Asian shares were lower on Monday after data from China showed the world’s second-largest economy slowed slightly in the second quarter, and as investors remain cautious over the impact of the heated Sino-U.S. trade war. Official data released Monday showed China’s economy grew 6.7 percent in the second quarter of 2018, in line with market expectations, and cooling a bit from the 6.8 percent growth registered in each of the previous three quarters. More worryingly perhaps, the data also showed slower-than-expected growth in China’s industrial output.
Taken together, the data point to an economy continuing to slow under the influence of a multi-year crackdown on excessive financial risk, even as trade war headwinds gather. MSCI’s broadest index of Asia-Pacific shares outside Japan was down 0.4 percent.
The Shanghai Composite Index lost 0.5 percent, and the blue-chip CSI300 index was 0.4 percent lower. Hong Kong’s Hang Seng index was off 0.3 percent. Australian shares were down 0.4 percent, and Seoul’s Kospi lost less than 0.1 percent. Japan’s markets are closed for a holiday.
The soft China data undermined a boost to sentiment from Friday’s gains on Wall Street, which were underpinned by strong profits from industrial and energy firms and helped offset investor concerns over the U.S.-China trade war. On Friday, the Dow Jones Industrial Average rose 0.38 percent to 25,019.41 and the Nasdaq Composite added 0.03 percent, to 7,825.98. The S&P 500 touched a five month high before ending up 0.11 percent to 2,801.31.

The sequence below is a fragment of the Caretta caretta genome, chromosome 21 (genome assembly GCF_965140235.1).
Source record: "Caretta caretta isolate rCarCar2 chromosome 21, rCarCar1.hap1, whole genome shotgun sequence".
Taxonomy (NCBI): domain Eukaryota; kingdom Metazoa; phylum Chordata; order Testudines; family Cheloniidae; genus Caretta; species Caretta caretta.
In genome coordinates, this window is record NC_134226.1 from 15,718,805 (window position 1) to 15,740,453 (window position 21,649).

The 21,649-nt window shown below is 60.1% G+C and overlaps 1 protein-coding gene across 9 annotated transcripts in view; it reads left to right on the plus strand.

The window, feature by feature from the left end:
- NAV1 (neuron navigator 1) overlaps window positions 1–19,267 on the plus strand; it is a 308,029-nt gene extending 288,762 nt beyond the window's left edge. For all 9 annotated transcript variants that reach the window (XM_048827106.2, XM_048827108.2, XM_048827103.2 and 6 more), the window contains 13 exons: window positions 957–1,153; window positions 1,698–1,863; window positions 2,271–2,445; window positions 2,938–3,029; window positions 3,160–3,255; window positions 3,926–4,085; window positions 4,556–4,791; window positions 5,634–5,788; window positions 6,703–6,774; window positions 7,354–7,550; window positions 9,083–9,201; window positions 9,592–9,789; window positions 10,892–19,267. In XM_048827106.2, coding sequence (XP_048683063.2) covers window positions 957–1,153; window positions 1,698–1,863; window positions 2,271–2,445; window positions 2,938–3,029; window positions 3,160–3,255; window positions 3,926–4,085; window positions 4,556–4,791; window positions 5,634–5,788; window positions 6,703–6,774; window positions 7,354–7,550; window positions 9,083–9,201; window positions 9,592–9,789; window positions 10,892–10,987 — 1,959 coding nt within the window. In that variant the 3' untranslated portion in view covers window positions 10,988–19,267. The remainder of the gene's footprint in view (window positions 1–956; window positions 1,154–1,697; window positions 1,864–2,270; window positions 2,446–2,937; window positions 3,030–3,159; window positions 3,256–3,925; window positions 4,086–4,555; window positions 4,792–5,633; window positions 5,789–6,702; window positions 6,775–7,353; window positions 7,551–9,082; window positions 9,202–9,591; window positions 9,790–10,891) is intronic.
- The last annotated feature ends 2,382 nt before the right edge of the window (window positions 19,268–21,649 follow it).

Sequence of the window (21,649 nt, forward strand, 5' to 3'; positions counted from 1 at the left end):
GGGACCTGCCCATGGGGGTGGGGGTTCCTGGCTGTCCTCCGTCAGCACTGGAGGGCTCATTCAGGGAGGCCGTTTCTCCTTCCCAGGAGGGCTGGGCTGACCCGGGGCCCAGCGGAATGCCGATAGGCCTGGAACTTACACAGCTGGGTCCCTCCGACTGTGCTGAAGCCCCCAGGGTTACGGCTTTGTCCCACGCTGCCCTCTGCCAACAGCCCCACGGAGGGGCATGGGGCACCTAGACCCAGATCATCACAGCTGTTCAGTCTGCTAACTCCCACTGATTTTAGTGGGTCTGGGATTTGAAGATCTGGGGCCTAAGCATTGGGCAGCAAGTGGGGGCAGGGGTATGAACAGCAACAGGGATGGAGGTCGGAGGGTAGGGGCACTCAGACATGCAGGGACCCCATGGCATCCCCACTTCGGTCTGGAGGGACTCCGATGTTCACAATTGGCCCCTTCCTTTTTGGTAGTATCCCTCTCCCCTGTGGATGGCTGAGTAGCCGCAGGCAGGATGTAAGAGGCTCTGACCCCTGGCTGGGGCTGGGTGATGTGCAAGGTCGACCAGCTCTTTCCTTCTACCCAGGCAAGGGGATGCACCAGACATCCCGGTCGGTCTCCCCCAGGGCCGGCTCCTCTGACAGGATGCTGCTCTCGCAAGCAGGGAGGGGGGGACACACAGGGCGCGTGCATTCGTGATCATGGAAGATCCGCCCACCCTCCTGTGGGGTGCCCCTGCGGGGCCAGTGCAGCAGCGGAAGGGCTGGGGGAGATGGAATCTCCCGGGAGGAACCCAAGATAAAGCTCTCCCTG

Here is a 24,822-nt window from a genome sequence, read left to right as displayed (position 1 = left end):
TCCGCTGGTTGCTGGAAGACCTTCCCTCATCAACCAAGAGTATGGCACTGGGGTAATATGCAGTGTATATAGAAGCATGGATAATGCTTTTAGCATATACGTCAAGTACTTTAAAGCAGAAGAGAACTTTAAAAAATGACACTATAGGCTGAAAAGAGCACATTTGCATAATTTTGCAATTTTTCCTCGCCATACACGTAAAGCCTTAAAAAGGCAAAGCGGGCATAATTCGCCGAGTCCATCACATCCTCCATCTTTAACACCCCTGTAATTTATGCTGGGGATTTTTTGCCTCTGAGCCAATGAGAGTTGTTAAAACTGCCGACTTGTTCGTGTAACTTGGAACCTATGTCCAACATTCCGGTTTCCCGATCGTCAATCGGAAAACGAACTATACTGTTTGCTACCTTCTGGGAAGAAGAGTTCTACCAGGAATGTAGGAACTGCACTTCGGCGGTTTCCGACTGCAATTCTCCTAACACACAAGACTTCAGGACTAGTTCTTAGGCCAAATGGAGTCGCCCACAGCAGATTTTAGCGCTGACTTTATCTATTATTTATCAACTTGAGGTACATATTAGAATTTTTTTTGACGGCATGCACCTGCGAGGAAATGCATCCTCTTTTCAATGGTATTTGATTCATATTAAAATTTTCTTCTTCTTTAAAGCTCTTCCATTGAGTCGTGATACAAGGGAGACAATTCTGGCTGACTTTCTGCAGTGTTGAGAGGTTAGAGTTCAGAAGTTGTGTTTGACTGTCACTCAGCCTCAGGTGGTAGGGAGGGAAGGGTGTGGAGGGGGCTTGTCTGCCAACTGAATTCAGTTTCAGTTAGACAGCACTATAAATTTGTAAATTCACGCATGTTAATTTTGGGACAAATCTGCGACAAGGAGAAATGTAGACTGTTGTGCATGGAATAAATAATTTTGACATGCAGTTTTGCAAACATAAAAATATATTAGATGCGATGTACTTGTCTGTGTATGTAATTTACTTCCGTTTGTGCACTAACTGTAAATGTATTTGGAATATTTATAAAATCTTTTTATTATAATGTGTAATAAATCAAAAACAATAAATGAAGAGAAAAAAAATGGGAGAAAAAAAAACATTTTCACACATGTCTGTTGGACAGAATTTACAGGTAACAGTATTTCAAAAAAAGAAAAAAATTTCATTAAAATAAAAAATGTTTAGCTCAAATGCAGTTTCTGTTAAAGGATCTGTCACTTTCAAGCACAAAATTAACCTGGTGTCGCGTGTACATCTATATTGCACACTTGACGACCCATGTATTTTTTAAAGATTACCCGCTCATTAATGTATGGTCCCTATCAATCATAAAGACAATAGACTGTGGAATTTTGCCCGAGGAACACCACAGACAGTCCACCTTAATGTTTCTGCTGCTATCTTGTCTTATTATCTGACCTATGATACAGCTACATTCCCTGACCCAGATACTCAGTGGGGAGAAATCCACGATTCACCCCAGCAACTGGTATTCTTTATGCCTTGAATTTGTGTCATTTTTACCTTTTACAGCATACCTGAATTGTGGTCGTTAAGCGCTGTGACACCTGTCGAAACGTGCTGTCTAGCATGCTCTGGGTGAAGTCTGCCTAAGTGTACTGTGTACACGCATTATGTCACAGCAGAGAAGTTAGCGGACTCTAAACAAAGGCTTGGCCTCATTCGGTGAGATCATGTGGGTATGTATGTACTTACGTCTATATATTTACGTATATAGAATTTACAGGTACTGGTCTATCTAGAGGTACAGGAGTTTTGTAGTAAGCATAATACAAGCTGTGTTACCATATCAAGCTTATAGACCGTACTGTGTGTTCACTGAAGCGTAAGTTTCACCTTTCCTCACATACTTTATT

U.S. stock futures touched a fresh five-month high on Monday. S&P500 e-mini futures, the world’s most liquid equity index futures, rose 0.2 percent in early Asian trade to hit their highest level since Feb. 2. At 0212 GMT, S&P500 e-mini futures were 0.1 percent higher at 2805.5. The dollar rose 0.1 percent against the yen to 112.49. The euro was flat on the day at $1.1682, and the dollar index, which tracks the greenback against a basket of six major rivals, was also flat at 94.734.
Major currencies have been in a holding pattern in recent days thanks in part to a lull in China-U.S. trade skirmishing. Investors had also been awaiting the China data, and are still looking to June U.S. retail sales data, to gauge the state of global growth. The yield on benchmark 10-year Treasury notes rose to 2.8289 percent compared with its U.S. close of 2.831 percent on Friday. Treasury prices have fallen after the U.S. Federal Reserve reiterated on Friday in its semi-annual Monetary Policy Report to the U.S. Congress that it expected “further gradual increases” in interest rates due to “solid” economic growth.
ANZ analysts said in a note Monday that the Fed’s report “yielded few surprises,” but noted that trade tensions continue to weigh on commodity markets and U.S. consumer confidence. U.S. crude dipped 0.5 percent at $70.64 a barrel, weighed by easing concerns about supply disruptions that had pushed prices higher. Brent crude was 0.7 percent lower at $74.82 per barrel. A rising dollar drove gold prices to seven-month lows on Friday, but spot gold was slightly higher on Monday, trading at $1242.40 per ounce.